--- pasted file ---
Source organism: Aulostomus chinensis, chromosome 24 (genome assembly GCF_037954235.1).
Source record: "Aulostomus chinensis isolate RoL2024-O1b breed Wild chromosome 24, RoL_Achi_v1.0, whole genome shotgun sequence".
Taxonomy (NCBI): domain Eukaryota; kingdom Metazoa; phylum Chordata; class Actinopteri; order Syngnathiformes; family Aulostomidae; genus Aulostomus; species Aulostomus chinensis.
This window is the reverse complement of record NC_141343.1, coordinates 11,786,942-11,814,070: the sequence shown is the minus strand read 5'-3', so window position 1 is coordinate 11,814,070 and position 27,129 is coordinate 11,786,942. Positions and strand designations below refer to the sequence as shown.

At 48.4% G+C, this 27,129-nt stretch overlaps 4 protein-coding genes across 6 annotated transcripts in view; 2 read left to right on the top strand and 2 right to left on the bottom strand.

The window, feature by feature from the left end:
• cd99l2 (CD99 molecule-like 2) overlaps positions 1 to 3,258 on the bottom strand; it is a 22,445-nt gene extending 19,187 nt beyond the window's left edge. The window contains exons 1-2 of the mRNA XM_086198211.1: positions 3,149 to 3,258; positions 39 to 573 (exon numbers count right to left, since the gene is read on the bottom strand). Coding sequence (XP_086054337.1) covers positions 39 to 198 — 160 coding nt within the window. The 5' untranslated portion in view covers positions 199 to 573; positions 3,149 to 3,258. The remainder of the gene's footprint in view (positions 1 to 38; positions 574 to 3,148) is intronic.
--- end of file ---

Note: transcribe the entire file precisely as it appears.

Source organism: Aulostomus chinensis, chromosome 24 (genome assembly GCF_037954235.1).
Source record: "Aulostomus chinensis isolate RoL2024-O1b breed Wild chromosome 24, RoL_Achi_v1.0, whole genome shotgun sequence".
Taxonomy (NCBI): domain Eukaryota; kingdom Metazoa; phylum Chordata; class Actinopteri; order Syngnathiformes; family Aulostomidae; genus Aulostomus; species Aulostomus chinensis.
This window is the reverse complement of record NC_141343.1, coordinates 11,786,942-11,814,070: the sequence shown is the minus strand read 5'-3', so window position 1 is coordinate 11,814,070 and position 27,129 is coordinate 11,786,942. Positions and strand designations below refer to the sequence as shown.

At 48.4% G+C, this 27,129-nt stretch overlaps 4 protein-coding genes across 6 annotated transcripts in view; 2 read left to right on the top strand and 2 right to left on the bottom strand.

The window, feature by feature from the left end:
• cd99l2 (CD99 molecule-like 2) overlaps positions 1 to 3,258 on the bottom strand; it is a 22,445-nt gene extending 19,187 nt beyond the window's left edge. The window contains exons 1-2 of the mRNA XM_086198211.1: positions 3,149 to 3,258; positions 39 to 573 (exon numbers count right to left, since the gene is read on the bottom strand). Coding sequence (XP_086054337.1) covers positions 39 to 198 — 160 coding nt within the window. The 5' untranslated portion in view covers positions 199 to 573; positions 3,149 to 3,258. The remainder of the gene's footprint in view (positions 1 to 38; positions 574 to 3,148) is intronic.